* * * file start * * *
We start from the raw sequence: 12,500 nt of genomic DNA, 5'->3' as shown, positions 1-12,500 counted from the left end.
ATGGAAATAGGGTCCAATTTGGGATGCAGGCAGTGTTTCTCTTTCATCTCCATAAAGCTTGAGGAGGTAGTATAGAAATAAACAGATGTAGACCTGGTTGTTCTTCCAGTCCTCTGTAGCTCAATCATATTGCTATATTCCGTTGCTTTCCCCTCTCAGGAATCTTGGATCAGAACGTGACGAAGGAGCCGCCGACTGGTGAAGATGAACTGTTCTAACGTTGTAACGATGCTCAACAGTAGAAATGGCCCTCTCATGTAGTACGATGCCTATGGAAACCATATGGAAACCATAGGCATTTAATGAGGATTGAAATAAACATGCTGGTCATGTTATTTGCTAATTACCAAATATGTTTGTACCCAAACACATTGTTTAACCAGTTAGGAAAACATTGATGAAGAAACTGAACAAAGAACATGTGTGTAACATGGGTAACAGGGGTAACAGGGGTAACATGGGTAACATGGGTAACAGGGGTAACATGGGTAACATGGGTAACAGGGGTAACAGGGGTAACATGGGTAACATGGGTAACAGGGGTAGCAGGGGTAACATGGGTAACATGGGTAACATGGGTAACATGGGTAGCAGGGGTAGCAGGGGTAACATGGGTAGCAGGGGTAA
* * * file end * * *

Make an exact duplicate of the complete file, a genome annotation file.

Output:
We start from the raw sequence: 12,500 nt of genomic DNA, 5'->3' as shown, positions 1-12,500 counted from the left end.
ATGGAAATAGGGTCCAATTTGGGATGCAGGCAGTGTTTCTCTTTCATCTCCATAAAGCTTGAGGAGGTAGTATAGAAATAAACAGATGTAGACCTGGTTGTTCTTCCAGTCCTCTGTAGCTCAATCATATTGCTATATTCCGTTGCTTTCCCCTCTCAGGAATCTTGGATCAGAACGTGACGAAGGAGCCGCCGACTGGTGAAGATGAACTGTTCTAACGTTGTAACGATGCTCAACAGTAGAAATGGCCCTCTCATGTAGTACGATGCCTATGGAAACCATATGGAAACCATAGGCATTTAATGAGGATTGAAATAAACATGCTGGTCATGTTATTTGCTAATTACCAAATATGTTTGTACCCAAACACATTGTTTAACCAGTTAGGAAAACATTGATGAAGAAACTGAACAAAGAACATGTGTGTAACATGGGTAACAGGGGTAACAGGGGTAACATGGGTAACATGGGTAACAGGGGTAACATGGGTAACATGGGTAACAGGGGTAACAGGGGTAACATGGGTAACATGGGTAACAGGGGTAGCAGGGGTAACATGGGTAACATGGGTAACATGGGTAACATGGGTAGCAGGGGTAGCAGGGGTAACATGGGTAGCAGGGGTAA